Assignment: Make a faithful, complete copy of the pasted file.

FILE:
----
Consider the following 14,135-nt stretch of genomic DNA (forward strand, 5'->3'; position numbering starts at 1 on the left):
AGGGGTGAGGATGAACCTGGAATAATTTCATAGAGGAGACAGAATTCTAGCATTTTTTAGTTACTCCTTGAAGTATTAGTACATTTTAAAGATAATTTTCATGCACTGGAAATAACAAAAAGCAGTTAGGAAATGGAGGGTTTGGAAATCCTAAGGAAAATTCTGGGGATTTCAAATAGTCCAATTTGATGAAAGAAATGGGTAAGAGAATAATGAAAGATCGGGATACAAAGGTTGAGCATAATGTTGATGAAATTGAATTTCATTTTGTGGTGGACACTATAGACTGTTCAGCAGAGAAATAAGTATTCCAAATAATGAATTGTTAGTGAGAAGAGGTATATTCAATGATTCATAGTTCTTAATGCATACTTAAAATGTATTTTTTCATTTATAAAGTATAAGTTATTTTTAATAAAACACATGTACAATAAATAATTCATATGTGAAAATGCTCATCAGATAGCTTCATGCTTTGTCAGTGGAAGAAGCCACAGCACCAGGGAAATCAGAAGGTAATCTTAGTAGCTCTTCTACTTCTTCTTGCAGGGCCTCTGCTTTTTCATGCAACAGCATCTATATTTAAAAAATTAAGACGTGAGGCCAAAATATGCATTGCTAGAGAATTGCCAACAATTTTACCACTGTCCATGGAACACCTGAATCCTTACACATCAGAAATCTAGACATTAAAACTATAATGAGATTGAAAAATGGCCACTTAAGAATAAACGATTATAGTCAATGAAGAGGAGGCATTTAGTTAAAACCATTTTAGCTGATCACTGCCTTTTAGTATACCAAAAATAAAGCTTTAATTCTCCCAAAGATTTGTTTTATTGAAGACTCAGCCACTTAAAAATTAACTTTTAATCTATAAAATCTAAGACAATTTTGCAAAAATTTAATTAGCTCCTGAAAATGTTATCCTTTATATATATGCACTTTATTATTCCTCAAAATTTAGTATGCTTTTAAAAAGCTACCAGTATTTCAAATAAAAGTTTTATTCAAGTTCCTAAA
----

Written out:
Consider the following 14,135-nt stretch of genomic DNA (forward strand, 5'->3'; position numbering starts at 1 on the left):
AGGGGTGAGGATGAACCTGGAATAATTTCATAGAGGAGACAGAATTCTAGCATTTTTTAGTTACTCCTTGAAGTATTAGTACATTTTAAAGATAATTTTCATGCACTGGAAATAACAAAAAGCAGTTAGGAAATGGAGGGTTTGGAAATCCTAAGGAAAATTCTGGGGATTTCAAATAGTCCAATTTGATGAAAGAAATGGGTAAGAGAATAATGAAAGATCGGGATACAAAGGTTGAGCATAATGTTGATGAAATTGAATTTCATTTTGTGGTGGACACTATAGACTGTTCAGCAGAGAAATAAGTATTCCAAATAATGAATTGTTAGTGAGAAGAGGTATATTCAATGATTCATAGTTCTTAATGCATACTTAAAATGTATTTTTTCATTTATAAAGTATAAGTTATTTTTAATAAAACACATGTACAATAAATAATTCATATGTGAAAATGCTCATCAGATAGCTTCATGCTTTGTCAGTGGAAGAAGCCACAGCACCAGGGAAATCAGAAGGTAATCTTAGTAGCTCTTCTACTTCTTCTTGCAGGGCCTCTGCTTTTTCATGCAACAGCATCTATATTTAAAAAATTAAGACGTGAGGCCAAAATATGCATTGCTAGAGAATTGCCAACAATTTTACCACTGTCCATGGAACACCTGAATCCTTACACATCAGAAATCTAGACATTAAAACTATAATGAGATTGAAAAATGGCCACTTAAGAATAAACGATTATAGTCAATGAAGAGGAGGCATTTAGTTAAAACCATTTTAGCTGATCACTGCCTTTTAGTATACCAAAAATAAAGCTTTAATTCTCCCAAAGATTTGTTTTATTGAAGACTCAGCCACTTAAAAATTAACTTTTAATCTATAAAATCTAAGACAATTTTGCAAAAATTTAATTAGCTCCTGAAAATGTTATCCTTTATATATATGCACTTTATTATTCCTCAAAATTTAGTATGCTTTTAAAAAGCTACCAGTATTTCAAATAAAAGTTTTATTCAAGTTCCTAAA